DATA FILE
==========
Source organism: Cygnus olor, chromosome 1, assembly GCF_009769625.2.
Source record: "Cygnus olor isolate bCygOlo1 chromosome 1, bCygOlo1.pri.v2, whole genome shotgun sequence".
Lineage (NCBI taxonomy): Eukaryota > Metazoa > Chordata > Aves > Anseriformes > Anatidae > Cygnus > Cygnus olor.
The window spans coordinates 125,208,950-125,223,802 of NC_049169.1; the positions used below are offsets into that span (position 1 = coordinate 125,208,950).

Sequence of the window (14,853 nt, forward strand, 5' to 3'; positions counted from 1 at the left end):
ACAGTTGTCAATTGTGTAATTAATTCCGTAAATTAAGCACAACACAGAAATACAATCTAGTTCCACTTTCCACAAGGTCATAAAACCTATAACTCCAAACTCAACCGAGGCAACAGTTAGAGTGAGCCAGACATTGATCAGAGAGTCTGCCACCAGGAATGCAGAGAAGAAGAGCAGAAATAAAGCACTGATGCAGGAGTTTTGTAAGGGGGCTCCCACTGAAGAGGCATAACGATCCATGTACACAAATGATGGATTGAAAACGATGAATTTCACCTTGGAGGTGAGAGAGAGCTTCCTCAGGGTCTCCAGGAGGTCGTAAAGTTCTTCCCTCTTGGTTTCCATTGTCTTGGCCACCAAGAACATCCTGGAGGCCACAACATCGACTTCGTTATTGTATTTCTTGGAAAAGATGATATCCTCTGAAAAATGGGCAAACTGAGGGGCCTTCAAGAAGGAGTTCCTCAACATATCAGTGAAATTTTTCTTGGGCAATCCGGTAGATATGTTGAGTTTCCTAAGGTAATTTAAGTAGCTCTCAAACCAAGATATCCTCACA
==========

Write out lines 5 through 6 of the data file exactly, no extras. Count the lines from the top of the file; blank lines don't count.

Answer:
Sequence of the window (14,853 nt, forward strand, 5' to 3'; positions counted from 1 at the left end):
ACAGTTGTCAATTGTGTAATTAATTCCGTAAATTAAGCACAACACAGAAATACAATCTAGTTCCACTTTCCACAAGGTCATAAAACCTATAACTCCAAACTCAACCGAGGCAACAGTTAGAGTGAGCCAGACATTGATCAGAGAGTCTGCCACCAGGAATGCAGAGAAGAAGAGCAGAAATAAAGCACTGATGCAGGAGTTTTGTAAGGGGGCTCCCACTGAAGAGGCATAACGATCCATGTACACAAATGATGGATTGAAAACGATGAATTTCACCTTGGAGGTGAGAGAGAGCTTCCTCAGGGTCTCCAGGAGGTCGTAAAGTTCTTCCCTCTTGGTTTCCATTGTCTTGGCCACCAAGAACATCCTGGAGGCCACAACATCGACTTCGTTATTGTATTTCTTGGAAAAGATGATATCCTCTGAAAAATGGGCAAACTGAGGGGCCTTCAAGAAGGAGTTCCTCAACATATCAGTGAAATTTTTCTTGGGCAATCCGGTAGATATGTTGAGTTTCCTAAGGTAATTTAAGTAGCTCTCAAACCAAGATATCCTCACA